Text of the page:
To most of us the word ‘feelings’ is pretty much interchangeable with the word ‘emotions.’ But the Buddha grouped emotions with other mental phenomena like thoughts. We will explore the sense of this grouping when we study the Third Foundation of Mindfulness.
The best way I can think of to show the difference between feelings and emotions is to talk about my two little granddaughters. Oh goody!
The elder of the girls at 2-1/2 has a complex array of emotions that she feels and expresses all day long. She says ‘I love you’ in a heartfelt way. She can say ‘I’m sorry’ with true remorse. Yesterday, riding by a lawn full of inflated Christmas decorations including a Santa on an airplane with a moving propeller, her first word was ‘Mine!’ That was a strong emotional response, typical of a two year old. The decorations were not just interesting or pleasing to her. They were something she felt strongly that she had to have in that moment. Of course, she knew they weren't hers, so she quickly added a more modest and reasoned request: ‘Let’s go back and look at that again.’ But that first 'Mine!' was such a clear (and funny) display of strong emotion. As she grows, she will have an even greater array of complex emotional responses to the world and her experience.
Meanwhile her little sister at nine months has feelings. She observes her world with all her senses, interacts with it with curiosity. If an experience is pleasant, she smiles, laughs or moves her body to the rhythm of music and sings. If it is unpleasant she cries or cranks until someone feeds her, changes her diaper, or sees she is rubbing her eyes and so puts her to bed. Over the course of the coming years she too will develop a complex range of emotions, but for now she is a perfect model for the instruction in the Second Foundation of Mindfulness. She experiences pleasant, unpleasant and neutral. Our practice is to notice that we do too.
As I write this I am sitting here with a lovely view of the mountain. It is a pleasant experience. I am at ease in my body, neither too warm nor too cold, no aches or pains. I recognize this also as a pleasant experience. I do notice my stomach is beginning to register a little hunger, but it is not to the point of unpleasantness. So I register this as a neutral experience, neither pleasant nor unpleasant.
Being mindful, we can note our bare feelings about every aspect of our current experience in this way. The Buddha’s instructions for contemplation of feelings are: When feeling a pleasant feeling to know ‘I feel a pleasant feeling;’ when feeling an unpleasant feeling to know ‘I feel an unpleasant feeling;’ when feeling a neutral feeling to know ‘I feel a neutral feeling.’
Give it a try right now. Without trying to change anything about your current experience, simply pay attention to the physical experience of being here. Sit with an open awareness of experience, alert to all senses. Then note each aspect of your experience as either pleasant, unpleasant or neutral in that moment.
If you prefer, you could do a slight variation. Sense into your experience and seek out a pleasant sensation. Be with that for a bit. Then seek out an unpleasant sensation. Be with that for a bit. Then seek out a neutral sensation. This could be as simple as picking a patch of skin on your thigh to notice. Be with that for a bit.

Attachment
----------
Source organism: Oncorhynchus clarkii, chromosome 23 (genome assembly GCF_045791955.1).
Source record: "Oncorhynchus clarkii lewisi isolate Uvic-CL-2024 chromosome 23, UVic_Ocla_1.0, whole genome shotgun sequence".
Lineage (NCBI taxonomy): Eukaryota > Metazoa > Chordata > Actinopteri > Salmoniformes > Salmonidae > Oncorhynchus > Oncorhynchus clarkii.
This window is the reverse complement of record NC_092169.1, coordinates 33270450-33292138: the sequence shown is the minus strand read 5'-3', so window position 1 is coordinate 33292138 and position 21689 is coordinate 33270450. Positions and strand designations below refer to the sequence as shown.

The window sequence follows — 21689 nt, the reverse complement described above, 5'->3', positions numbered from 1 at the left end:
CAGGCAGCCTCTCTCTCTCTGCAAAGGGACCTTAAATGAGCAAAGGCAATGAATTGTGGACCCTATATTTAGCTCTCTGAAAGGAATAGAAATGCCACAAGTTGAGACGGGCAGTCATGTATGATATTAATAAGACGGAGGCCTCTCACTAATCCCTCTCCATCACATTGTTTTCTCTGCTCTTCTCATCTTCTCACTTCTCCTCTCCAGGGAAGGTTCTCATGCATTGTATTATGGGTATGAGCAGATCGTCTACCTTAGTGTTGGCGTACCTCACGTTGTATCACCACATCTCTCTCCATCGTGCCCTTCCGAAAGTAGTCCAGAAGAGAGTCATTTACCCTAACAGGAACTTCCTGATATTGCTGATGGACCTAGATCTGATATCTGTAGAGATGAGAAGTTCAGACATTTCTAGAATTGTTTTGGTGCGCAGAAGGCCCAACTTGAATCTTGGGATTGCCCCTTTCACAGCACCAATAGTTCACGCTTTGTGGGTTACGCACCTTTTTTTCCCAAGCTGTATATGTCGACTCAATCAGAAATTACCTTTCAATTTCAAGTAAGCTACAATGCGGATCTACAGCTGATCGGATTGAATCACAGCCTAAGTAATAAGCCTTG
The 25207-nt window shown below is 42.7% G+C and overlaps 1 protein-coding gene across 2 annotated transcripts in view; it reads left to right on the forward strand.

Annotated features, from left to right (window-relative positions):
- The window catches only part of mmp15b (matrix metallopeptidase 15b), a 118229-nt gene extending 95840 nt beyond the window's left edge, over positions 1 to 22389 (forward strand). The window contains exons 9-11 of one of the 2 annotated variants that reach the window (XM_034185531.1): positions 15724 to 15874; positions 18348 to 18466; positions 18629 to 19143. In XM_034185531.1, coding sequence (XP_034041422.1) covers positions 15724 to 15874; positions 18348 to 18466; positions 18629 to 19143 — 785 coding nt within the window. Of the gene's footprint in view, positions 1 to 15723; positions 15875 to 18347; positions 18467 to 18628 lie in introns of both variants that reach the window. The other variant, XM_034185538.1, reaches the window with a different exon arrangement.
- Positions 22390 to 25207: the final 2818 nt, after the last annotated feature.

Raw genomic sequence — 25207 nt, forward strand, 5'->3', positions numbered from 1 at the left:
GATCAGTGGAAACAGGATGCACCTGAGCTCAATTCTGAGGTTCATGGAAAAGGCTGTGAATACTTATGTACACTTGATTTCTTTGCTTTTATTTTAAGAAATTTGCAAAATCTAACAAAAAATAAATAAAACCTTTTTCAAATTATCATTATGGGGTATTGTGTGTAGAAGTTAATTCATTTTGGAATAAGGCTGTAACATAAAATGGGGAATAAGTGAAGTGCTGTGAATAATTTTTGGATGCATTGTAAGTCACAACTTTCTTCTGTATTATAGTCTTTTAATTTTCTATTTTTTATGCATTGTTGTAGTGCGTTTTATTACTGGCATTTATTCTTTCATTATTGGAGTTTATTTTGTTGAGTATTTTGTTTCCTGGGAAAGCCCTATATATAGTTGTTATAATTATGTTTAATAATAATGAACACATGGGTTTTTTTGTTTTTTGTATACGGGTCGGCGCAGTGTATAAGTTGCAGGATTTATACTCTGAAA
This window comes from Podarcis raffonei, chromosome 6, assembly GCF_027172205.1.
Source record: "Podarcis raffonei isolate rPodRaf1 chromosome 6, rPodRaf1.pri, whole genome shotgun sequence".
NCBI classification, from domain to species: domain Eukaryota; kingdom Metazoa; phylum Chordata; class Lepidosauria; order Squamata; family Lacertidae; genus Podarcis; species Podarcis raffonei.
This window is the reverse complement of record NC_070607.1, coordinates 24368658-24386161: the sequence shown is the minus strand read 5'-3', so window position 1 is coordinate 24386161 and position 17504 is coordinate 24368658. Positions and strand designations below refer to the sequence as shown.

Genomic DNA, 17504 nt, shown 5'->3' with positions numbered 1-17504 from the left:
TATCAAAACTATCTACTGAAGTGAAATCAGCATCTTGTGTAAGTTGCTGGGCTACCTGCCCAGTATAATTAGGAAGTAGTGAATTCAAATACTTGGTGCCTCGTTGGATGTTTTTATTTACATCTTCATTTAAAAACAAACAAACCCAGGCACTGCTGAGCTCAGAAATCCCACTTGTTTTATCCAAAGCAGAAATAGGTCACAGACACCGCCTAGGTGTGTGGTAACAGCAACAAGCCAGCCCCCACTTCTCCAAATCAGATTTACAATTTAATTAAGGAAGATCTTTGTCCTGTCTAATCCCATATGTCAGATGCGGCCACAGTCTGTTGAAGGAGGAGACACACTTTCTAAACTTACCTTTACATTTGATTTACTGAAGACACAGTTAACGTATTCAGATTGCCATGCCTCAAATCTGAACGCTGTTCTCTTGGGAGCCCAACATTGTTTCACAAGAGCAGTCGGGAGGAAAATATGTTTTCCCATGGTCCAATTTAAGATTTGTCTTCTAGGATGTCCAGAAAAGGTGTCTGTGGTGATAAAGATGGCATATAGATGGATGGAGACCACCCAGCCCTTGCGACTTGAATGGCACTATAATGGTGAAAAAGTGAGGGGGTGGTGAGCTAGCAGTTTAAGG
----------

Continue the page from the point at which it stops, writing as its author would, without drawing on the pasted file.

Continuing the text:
Notice how this exercise relies heavily on what we learned in the First Foundation of Mindfulness: To sense into physical sensation. We dive back into the First Foundation again and again. We ground ourselves in its wisdom.
What are the benefits of this kind of noting?
First, it is an aid to mindfulness, another form of noting what is arising and falling away in our present experience.
As we practice, we begin to see that these feelings change. What is pleasant or unpleasant one minute may become neutral in the next. This helps us to develop an awareness of the nature of impermanence and frees us to let go of our dependence on them for our happiness.
Feeling tones are like the weather. We would think it absurd to get emotionally wrought because clouds move across the sky or the sun shifts positions throughout the day. Just so, as we notice pleasant, unpleasant and neutral experiences arising and falling away, we recognize that these experiences are natural and inconstant. Just like the weather. We become less reactive to them.
There are several other benefits that we will discuss in our first class in January. For now we can just incorporate this practice into our meditation and into our day. You might experiment with looking for the pleasant experience within a neutral or even unpleasant experience. For example, while shopping in a crowded grocery store aisle, you might feel rushed, anxious to get the list accomplished. But if you look for the pleasant within the experience, you might find that the aisle is full of bright colors and patterns, the music is something you’d like to dance to, and the other shoppers and store employees are ready to smile at the least provocation, if even just one person (that might be you!) is anchored into the moment and the pleasure of simply being alive. It won't take any longer. The list will still be taken care of, but so will you, and in the process you might spread some joy. 'Tis always the season for that!